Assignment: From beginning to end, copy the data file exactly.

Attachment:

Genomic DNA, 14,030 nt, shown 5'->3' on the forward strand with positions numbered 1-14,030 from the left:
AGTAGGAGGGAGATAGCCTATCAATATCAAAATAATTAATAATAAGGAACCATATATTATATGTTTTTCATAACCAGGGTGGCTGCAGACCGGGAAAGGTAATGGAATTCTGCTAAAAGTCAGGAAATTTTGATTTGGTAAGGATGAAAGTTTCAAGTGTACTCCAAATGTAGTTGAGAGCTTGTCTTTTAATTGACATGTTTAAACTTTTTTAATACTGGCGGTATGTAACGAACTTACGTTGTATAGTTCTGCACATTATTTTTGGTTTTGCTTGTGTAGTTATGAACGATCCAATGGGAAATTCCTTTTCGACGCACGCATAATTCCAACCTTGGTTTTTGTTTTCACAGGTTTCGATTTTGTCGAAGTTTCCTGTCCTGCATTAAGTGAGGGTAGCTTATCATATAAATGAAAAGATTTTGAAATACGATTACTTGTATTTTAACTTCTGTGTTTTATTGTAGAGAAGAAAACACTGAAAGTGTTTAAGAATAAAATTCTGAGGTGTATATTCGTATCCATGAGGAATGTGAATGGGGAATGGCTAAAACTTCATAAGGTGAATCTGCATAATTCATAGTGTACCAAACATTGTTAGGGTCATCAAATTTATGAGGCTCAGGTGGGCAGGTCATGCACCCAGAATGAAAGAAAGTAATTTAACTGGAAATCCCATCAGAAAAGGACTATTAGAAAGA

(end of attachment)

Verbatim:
Genomic DNA, 14,030 nt, shown 5'->3' on the forward strand with positions numbered 1-14,030 from the left:
AGTAGGAGGGAGATAGCCTATCAATATCAAAATAATTAATAATAAGGAACCATATATTATATGTTTTTCATAACCAGGGTGGCTGCAGACCGGGAAAGGTAATGGAATTCTGCTAAAAGTCAGGAAATTTTGATTTGGTAAGGATGAAAGTTTCAAGTGTACTCCAAATGTAGTTGAGAGCTTGTCTTTTAATTGACATGTTTAAACTTTTTTAATACTGGCGGTATGTAACGAACTTACGTTGTATAGTTCTGCACATTATTTTTGGTTTTGCTTGTGTAGTTATGAACGATCCAATGGGAAATTCCTTTTCGACGCACGCATAATTCCAACCTTGGTTTTTGTTTTCACAGGTTTCGATTTTGTCGAAGTTTCCTGTCCTGCATTAAGTGAGGGTAGCTTATCATATAAATGAAAAGATTTTGAAATACGATTACTTGTATTTTAACTTCTGTGTTTTATTGTAGAGAAGAAAACACTGAAAGTGTTTAAGAATAAAATTCTGAGGTGTATATTCGTATCCATGAGGAATGTGAATGGGGAATGGCTAAAACTTCATAAGGTGAATCTGCATAATTCATAGTGTACCAAACATTGTTAGGGTCATCAAATTTATGAGGCTCAGGTGGGCAGGTCATGCACCCAGAATGAAAGAAAGTAATTTAACTGGAAATCCCATCAGAAAAGGACTATTAGAAAGA